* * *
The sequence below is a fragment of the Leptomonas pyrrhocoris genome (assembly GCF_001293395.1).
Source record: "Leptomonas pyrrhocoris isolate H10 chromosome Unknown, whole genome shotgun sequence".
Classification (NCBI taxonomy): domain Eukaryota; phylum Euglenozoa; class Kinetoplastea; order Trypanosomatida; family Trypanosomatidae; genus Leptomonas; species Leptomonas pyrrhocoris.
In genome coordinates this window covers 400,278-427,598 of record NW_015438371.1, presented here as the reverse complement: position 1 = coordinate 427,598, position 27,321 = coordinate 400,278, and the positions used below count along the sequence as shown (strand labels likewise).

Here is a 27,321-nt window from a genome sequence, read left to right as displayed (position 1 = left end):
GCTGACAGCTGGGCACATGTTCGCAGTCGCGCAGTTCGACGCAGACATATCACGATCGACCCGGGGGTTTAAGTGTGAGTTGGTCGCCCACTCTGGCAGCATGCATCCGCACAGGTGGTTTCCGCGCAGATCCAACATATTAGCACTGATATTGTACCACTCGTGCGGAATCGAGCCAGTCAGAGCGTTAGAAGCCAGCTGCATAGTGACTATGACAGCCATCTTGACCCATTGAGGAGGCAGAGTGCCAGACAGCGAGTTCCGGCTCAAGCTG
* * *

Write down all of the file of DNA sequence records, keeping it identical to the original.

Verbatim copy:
The sequence below is a fragment of the Leptomonas pyrrhocoris genome (assembly GCF_001293395.1).
Source record: "Leptomonas pyrrhocoris isolate H10 chromosome Unknown, whole genome shotgun sequence".
Classification (NCBI taxonomy): domain Eukaryota; phylum Euglenozoa; class Kinetoplastea; order Trypanosomatida; family Trypanosomatidae; genus Leptomonas; species Leptomonas pyrrhocoris.
In genome coordinates this window covers 400,278-427,598 of record NW_015438371.1, presented here as the reverse complement: position 1 = coordinate 427,598, position 27,321 = coordinate 400,278, and the positions used below count along the sequence as shown (strand labels likewise).

Here is a 27,321-nt window from a genome sequence, read left to right as displayed (position 1 = left end):
GCTGACAGCTGGGCACATGTTCGCAGTCGCGCAGTTCGACGCAGACATATCACGATCGACCCGGGGGTTTAAGTGTGAGTTGGTCGCCCACTCTGGCAGCATGCATCCGCACAGGTGGTTTCCGCGCAGATCCAACATATTAGCACTGATATTGTACCACTCGTGCGGAATCGAGCCAGTCAGAGCGTTAGAAGCCAGCTGCATAGTGACTATGACAGCCATCTTGACCCATTGAGGAGGCAGAGTGCCAGACAGCGAGTTCCGGCTCAAGCTG